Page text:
My almost-four-year-old daughter often tells me she wishes she had "flat hair". What she means is she wishes her curly hair was straight. Some might put it down to the early adoption of a lament from women throughout the ages - wanting the opposite of what we have. But it's more than that. For a while I was concerned that it was some kind of self-loathing at the ripe old age of three. But it's not that. For my daughter, I realised the reason she was keen on "flat hair" was because she was bothered by the number of comments her curly hair attracts. She told me she doesn't like people talking about her hair all the time. And especially doesn't like being called "cute", which she associates with babies. And she is not a baby, she is a three-year-old girl.
Maya gets attention pretty much wherever we go. Most outings include one or two or sometimes several instances of well-meaning friends or passers-by telling her how cute, beautiful, gorgeous she is, specifically in relation to her hair, eyes, eyelashes, skin. She's over it. My son, who's six, used to get similar comments up until around the age of 4, but they were never as frequent. Now that he's a bit older and his hair is not as curly and not as blonde, he escapes the running commentary. My fear for my daughter is that she will never escape it. Well, maybe when she's about 40 it will start to drop off. At which point hopefully she will feel liberated rather than disappointed that her social currency is waning.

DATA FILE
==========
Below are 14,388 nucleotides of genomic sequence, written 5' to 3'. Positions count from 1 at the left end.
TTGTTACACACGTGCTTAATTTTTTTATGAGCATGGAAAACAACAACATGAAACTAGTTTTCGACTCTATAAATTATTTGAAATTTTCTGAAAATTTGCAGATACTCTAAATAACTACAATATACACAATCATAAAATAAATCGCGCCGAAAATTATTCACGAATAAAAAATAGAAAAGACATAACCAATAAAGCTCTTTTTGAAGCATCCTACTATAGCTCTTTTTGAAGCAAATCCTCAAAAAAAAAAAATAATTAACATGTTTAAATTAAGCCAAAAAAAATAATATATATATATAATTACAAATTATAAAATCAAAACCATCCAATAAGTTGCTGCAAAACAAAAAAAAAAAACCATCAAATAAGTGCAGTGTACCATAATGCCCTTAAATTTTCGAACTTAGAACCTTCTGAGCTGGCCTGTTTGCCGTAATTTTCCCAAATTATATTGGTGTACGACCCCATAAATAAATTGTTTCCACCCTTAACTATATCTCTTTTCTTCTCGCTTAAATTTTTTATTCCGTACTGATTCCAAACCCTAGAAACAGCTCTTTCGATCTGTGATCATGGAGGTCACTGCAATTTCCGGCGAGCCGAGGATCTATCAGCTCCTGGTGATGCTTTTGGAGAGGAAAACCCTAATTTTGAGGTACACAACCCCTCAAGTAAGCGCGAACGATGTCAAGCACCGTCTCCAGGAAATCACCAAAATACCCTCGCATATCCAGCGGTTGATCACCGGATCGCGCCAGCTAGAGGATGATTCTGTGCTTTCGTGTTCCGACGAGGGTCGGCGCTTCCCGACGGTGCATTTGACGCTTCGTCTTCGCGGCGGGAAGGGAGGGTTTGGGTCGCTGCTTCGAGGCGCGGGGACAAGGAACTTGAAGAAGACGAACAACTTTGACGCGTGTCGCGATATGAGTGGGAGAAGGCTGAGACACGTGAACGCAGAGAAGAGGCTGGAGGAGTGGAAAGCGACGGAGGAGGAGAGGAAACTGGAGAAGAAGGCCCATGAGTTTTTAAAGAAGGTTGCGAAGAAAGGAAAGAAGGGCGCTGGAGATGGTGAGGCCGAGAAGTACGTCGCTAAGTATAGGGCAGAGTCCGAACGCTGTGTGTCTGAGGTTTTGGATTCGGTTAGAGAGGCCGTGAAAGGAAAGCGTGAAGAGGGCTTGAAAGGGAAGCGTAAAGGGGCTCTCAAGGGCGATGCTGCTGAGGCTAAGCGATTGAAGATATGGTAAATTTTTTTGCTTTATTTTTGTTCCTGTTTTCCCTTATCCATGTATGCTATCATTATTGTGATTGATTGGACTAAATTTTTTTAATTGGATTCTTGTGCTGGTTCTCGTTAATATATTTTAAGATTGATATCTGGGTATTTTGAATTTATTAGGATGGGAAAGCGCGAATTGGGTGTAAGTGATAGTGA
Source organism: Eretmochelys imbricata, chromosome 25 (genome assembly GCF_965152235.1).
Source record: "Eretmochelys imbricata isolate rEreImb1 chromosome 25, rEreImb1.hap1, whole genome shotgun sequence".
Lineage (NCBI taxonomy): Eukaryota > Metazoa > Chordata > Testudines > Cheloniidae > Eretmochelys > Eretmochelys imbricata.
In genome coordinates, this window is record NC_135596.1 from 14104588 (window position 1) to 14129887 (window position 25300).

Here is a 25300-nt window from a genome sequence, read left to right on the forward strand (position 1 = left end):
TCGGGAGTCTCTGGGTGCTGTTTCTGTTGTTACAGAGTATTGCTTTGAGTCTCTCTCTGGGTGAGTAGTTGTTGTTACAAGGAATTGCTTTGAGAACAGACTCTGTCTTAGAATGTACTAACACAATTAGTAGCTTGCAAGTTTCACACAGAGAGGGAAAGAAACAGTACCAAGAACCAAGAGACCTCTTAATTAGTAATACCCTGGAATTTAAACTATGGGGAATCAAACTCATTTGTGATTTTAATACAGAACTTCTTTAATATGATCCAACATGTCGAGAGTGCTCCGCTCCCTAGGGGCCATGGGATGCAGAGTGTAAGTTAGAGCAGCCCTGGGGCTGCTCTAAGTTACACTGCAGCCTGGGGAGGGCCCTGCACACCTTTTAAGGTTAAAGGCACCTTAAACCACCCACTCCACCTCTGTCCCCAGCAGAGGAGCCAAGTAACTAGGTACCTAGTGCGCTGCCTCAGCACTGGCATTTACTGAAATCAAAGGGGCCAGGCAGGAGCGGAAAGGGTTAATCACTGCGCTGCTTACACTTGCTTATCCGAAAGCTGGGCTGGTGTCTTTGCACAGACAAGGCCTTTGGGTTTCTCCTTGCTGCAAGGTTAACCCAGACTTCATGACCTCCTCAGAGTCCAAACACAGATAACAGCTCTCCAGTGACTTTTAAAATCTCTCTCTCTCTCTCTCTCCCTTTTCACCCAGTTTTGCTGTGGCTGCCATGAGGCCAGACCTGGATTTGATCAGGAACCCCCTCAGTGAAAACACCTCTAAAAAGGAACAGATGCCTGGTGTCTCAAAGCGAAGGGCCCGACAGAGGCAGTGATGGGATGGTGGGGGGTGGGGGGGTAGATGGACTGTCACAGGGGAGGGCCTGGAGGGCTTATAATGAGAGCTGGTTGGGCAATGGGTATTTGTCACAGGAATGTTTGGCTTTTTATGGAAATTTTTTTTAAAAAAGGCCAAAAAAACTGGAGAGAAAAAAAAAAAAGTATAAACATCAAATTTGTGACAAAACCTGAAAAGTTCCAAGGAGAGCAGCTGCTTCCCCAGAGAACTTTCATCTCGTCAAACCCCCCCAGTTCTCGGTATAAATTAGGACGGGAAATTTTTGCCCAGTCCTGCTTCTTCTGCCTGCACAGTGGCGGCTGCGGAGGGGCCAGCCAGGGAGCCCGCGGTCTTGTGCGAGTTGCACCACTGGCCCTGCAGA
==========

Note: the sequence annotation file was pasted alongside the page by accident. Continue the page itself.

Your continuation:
So what's the big deal? I know people are well-intentioned, why can't she (we) just take a compliment and get on with life? Is my 3-year-old ungrateful or just shy? Or is it something else? I don't blame her for being uncomfortable with having her looks scrutinised. While I can see it's in some ways a natural inclination to comment on something that is pleasing to the eye - aesthetic beauty is and always will be important to humans - I also think there's something else at play. Girls are socialised to be as beautiful as they can be - and to bask in the glory of said beauty. Beauty is the ultimate aim and the ultimate prize.
I understand the urge to praise beauty aloud - I certainly feel it in relation to my daughter, and my son for that matter. They are so beautiful to me. I do occasionally indulge my urge to tell my children (and other people's children!) how amazing they look, but most of the time I bite my tongue, or I try to re-frame it with emphasis on how clever they are or how hard they tried, because it's not all there is, and it will fade as other qualities go from strength to strength.